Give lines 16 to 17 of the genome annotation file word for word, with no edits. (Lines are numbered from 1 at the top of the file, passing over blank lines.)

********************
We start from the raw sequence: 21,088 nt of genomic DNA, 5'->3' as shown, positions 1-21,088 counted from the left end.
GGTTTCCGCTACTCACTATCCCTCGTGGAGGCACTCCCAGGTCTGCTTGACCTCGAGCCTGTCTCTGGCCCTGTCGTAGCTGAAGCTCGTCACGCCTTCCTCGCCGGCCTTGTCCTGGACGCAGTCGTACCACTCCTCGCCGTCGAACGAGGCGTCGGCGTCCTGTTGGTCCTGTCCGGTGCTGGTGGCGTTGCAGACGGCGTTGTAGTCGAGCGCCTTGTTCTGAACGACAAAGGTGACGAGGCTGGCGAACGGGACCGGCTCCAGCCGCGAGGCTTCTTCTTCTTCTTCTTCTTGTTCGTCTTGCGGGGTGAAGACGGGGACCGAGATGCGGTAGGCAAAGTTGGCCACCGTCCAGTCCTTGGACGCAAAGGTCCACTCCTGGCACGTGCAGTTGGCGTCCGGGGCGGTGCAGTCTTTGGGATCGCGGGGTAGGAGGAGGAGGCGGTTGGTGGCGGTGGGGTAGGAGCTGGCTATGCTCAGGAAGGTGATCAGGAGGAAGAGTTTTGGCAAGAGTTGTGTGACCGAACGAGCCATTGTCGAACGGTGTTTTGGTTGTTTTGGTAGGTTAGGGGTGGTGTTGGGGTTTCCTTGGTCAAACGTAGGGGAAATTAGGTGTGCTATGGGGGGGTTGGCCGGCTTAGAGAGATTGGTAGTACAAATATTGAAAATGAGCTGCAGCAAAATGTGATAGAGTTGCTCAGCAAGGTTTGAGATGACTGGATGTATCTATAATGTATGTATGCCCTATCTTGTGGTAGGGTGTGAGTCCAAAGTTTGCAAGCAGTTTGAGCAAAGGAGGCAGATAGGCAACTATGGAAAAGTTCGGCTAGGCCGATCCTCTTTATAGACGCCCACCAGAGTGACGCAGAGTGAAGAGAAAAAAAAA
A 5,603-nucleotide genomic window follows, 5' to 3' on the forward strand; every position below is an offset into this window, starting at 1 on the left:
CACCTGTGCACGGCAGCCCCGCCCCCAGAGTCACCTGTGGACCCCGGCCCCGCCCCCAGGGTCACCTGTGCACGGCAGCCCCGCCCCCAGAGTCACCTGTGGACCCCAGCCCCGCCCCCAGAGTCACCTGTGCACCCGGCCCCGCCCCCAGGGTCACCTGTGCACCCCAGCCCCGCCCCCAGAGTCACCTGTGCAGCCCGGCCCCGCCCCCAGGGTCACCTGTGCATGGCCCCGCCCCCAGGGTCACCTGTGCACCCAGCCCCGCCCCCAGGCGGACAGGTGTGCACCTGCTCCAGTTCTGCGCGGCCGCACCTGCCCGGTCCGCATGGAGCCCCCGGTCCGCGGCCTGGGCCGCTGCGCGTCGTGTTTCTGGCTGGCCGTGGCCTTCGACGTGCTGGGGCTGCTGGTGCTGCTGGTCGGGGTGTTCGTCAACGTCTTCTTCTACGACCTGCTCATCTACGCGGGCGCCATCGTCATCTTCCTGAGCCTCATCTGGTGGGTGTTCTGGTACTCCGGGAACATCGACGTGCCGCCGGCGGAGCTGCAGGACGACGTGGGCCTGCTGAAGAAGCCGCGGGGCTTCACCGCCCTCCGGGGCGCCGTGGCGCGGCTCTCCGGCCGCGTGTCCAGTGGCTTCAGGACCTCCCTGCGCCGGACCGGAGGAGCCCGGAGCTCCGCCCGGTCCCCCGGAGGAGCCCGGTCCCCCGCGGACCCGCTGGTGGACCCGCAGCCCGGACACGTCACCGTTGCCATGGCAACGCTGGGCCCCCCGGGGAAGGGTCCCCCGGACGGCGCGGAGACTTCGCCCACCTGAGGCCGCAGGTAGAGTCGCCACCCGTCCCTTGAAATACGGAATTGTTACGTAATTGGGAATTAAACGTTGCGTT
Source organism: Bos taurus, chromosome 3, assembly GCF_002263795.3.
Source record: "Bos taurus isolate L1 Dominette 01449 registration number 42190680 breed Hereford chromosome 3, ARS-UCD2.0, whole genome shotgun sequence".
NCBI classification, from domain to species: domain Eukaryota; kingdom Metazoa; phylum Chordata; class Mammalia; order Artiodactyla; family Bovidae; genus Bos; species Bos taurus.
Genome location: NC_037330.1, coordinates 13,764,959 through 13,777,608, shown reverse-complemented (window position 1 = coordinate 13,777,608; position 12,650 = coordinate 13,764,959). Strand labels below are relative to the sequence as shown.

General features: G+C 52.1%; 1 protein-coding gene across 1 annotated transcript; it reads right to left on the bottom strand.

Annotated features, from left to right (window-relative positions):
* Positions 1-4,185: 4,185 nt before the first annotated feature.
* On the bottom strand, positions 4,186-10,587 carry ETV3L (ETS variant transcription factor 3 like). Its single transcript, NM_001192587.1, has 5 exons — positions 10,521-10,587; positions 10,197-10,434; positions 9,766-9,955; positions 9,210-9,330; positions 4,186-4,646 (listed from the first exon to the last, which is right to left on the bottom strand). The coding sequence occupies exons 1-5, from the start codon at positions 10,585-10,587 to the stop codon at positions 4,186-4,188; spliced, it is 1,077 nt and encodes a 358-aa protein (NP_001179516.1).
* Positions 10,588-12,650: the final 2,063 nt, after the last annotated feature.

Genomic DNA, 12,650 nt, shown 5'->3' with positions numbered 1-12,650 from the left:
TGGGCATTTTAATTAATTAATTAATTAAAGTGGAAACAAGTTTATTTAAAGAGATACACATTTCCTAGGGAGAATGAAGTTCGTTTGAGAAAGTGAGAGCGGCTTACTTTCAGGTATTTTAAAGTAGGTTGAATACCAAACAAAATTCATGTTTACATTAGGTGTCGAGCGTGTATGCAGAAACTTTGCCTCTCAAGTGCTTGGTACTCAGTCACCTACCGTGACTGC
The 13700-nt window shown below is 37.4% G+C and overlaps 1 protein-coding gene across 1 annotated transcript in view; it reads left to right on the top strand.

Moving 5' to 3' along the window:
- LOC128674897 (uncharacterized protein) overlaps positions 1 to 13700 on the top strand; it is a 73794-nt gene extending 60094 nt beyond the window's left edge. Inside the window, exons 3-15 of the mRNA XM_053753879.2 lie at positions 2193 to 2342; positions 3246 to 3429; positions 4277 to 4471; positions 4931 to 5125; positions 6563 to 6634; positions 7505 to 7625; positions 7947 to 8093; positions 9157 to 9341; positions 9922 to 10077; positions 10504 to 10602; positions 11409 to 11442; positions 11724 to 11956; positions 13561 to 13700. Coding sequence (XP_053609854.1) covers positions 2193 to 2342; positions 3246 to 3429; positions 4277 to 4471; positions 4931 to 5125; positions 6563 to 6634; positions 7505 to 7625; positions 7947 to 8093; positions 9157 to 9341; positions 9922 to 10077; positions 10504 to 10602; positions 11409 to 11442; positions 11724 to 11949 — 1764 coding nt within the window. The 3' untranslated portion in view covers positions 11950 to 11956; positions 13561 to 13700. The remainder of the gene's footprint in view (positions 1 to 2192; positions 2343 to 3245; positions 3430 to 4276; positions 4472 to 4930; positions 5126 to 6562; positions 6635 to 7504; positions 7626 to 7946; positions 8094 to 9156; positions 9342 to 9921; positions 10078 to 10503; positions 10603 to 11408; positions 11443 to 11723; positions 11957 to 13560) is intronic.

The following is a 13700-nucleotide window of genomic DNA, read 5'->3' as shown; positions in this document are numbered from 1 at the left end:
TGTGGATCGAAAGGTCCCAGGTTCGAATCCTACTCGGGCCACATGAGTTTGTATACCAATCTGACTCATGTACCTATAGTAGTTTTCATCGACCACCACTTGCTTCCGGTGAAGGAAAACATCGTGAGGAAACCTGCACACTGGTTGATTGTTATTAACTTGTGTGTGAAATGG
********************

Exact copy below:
The 13700-nt window shown below is 37.4% G+C and overlaps 1 protein-coding gene across 1 annotated transcript in view; it reads left to right on the top strand.

Moving 5' to 3' along the window: